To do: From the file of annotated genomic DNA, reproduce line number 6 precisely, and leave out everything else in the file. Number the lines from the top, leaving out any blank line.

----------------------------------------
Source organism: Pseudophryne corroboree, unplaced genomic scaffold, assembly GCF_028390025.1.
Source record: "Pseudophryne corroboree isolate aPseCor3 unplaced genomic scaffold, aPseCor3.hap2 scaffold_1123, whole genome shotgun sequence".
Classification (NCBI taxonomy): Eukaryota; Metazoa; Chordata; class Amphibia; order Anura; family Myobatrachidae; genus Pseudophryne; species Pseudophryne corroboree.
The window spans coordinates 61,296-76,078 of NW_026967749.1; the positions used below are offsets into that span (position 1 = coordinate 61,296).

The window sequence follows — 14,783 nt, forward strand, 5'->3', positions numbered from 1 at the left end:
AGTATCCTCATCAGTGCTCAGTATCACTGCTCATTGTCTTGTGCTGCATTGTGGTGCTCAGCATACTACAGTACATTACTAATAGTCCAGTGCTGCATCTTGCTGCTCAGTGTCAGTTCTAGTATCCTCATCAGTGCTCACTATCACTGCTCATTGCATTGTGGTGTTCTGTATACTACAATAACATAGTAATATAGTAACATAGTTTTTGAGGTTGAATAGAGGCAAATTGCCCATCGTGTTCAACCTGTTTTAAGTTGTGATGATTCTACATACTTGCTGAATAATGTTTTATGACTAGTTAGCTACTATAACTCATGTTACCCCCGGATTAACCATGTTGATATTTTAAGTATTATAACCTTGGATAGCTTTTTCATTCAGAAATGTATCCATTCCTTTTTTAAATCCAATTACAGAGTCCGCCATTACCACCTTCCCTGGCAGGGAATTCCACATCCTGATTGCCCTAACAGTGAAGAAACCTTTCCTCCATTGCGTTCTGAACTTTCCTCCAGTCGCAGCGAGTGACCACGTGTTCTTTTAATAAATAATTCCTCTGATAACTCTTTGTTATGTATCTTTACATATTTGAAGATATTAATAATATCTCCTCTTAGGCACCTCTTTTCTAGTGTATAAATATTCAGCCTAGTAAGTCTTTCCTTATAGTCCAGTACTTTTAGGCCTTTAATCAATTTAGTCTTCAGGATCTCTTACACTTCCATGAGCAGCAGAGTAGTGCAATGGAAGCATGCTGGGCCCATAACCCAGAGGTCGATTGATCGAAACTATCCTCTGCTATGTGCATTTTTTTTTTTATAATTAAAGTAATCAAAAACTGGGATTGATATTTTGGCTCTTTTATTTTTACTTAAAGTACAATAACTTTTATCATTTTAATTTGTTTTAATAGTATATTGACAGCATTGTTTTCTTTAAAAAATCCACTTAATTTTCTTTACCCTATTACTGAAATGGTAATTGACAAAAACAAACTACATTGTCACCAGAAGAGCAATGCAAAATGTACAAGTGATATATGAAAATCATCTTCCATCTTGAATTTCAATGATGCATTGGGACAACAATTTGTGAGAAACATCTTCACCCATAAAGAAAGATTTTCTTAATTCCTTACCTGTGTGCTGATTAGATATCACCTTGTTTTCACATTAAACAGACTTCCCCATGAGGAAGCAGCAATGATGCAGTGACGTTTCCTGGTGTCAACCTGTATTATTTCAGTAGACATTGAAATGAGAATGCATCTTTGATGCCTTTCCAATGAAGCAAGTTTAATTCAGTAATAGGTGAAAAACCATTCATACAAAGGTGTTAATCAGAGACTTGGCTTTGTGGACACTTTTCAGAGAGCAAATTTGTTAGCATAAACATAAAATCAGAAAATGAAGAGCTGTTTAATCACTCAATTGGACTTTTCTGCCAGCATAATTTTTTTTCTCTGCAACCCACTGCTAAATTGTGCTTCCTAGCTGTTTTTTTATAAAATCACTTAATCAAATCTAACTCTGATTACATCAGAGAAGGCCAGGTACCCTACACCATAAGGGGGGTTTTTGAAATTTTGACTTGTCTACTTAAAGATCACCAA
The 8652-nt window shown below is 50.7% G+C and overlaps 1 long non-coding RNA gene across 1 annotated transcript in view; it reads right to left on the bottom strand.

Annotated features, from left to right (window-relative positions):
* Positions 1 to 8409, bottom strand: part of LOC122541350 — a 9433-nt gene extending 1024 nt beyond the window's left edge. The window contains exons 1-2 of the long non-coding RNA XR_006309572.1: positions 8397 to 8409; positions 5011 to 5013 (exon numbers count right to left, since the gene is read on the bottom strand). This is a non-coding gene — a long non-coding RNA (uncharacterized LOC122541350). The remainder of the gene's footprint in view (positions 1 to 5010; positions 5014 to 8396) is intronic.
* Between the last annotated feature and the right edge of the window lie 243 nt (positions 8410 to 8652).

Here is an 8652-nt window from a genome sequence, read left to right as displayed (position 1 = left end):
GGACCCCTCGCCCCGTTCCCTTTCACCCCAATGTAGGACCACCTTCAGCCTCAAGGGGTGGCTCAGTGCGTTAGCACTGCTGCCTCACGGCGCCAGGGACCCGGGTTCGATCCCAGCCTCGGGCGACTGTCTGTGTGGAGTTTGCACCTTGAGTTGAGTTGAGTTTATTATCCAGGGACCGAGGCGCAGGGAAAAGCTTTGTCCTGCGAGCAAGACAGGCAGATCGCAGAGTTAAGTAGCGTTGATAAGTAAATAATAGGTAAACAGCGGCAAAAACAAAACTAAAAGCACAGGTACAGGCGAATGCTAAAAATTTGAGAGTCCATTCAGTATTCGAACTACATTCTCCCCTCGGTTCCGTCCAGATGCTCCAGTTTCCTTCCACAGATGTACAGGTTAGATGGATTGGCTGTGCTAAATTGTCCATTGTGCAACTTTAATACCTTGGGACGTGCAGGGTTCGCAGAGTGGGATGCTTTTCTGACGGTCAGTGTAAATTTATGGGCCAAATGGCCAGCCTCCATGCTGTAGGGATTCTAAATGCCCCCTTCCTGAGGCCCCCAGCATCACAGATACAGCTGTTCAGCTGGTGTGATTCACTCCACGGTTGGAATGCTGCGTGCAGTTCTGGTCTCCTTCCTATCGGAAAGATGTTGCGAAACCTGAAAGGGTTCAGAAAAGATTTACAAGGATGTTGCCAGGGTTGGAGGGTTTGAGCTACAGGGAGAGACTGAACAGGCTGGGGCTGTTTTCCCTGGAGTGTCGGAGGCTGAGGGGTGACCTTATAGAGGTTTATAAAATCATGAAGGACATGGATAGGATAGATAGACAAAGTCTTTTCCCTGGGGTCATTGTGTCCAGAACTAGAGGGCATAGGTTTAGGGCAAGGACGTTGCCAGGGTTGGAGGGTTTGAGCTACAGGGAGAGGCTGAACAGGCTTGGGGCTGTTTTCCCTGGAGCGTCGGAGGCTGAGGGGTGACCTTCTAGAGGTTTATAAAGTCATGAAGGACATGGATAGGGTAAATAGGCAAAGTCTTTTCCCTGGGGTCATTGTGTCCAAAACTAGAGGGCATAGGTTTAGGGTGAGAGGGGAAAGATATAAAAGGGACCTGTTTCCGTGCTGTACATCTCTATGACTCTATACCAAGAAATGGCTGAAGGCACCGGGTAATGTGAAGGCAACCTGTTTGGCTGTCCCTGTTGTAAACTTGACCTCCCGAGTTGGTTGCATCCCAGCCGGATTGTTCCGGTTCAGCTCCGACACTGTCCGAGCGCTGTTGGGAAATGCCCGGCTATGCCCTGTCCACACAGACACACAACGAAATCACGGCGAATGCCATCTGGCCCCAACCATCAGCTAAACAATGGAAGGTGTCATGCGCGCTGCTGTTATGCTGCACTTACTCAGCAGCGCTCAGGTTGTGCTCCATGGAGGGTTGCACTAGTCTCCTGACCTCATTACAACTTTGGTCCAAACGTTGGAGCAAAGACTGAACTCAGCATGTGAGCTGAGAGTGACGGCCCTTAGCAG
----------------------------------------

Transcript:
AGTATCCTCATCAGTGCTCAGTATCACTGCTCATTGTCTTGTGCTGCATTGTGGTGCTCAGCATACTACAGTACATTACTAATAGTCCAGTGCTGCATCTTGCTGCTCAGTGTCAGTTCTAGTATCCTCATCAGTGCTCACTATCACTGCTCATTGCATTGTGGTGTTCTGTATACTACAATAACATAGTAATATAGTAACATAGTTTTTGAGGTTGAATAGAGGCAAATTGCCCATCGTGTTCAACCTGTTTTAAGTTGTGATGATTCTACATACTTGCTGAATAATGTTTTATGACTAGTTAGCTACTATAACTCATGTTACCCCCGGATTAACCATGTTGATATTTTAAGTATTATAACCTTGGATAGCTTTTTCATTCAGAAATGTATCCATTCCTTTTTTAAATCCAATTACAGAGTCCGCCATTACCACCTTCCCTGGCAGGGAATTCCACATCCTGATTGCCCTAACAGTGAAGAAACCTTTCCTCCATTGCGTTCTGAACTTTCCTCCAGTCGCAGCGAGTGACCACGTGTTCTTTTAATAAATAATTCCTCTGATAACTCTTTGTTATGTATCTTTACATATTTGAAGATATTAATAATATCTCCTCTTAGGCACCTCTTTTCTAGTGTATAAATATTCAGCCTAGTAAGTCTTTCCTTATAGTCCAGTACTTTTAGGCCTTTAATCAATTTAGTCTTCAGGATCTCTTACACTTCCATGAGCAGCAGAGTAGTGCAATGGAAGCATGCTGGGCCCATAACCCAGAGGTCGATTGATCGAAACTATCCTCTGCTATGTGCATTTTTTTTTTTATAATTAAAGTAATCAAAAACTGGGATTGATATTTTGGCTCTTTTATTTTTACTTAAAGTACAATAACTTTTATCATTTTAATTTGTTTTAATAGTATATTGACAGCATTGTTTTCTTTAAAAAATCCACTTAATTTTCTTTACCCTATTACTGAAATGGTAATTGACAAAAACAAACTACATTGTCACCAGAAGAGCAATGCAAAATGTACAAGTGATATATGAAAATCATCTTCCATCTTGAATTTCAATGATGCATTGGGACAACAATTTGTGAGAAACATCTTCACCCATAAAGAAAGATTTTCTTAATTCCTTACCTGTGTGCTGATTAGATATCACCTTGTTTTCACATTAAACAGACTTCCCCATGAGGAAGCAGCAATGATGCAGTGACGTTTCCTGGTGTCAACCTGTATTATTTCAGTAGACATTGAAATGAGAATGCATCTTTGATGCCTTTCCAATGAAGCAAGTTTAATTCAGTAATAGGTGAAAAACCATTCATACAAAGGTGTTAATCAGAGACTTGGCTTTGTGGACACTTTTCAGAGAGCAAATTTGTTAGCATAAACATAAAATCAGAAAATGAAGAGCTGTTTAATCACTCAATTGGACTTTTCTGCCAGCATAATTTTTTTTCTCTGCAACCCACTGCTAAATTGTGCTTCCTAGCTGTTTTTTTATAAAATCACTTAATCAAATCTAACTCTGATTACATCAGAGAAGGCCAGGTACCCTACACCATAAGGGGGGTTTTTGAAATTTTGACTTGTCTACTTAAAGATCACCAA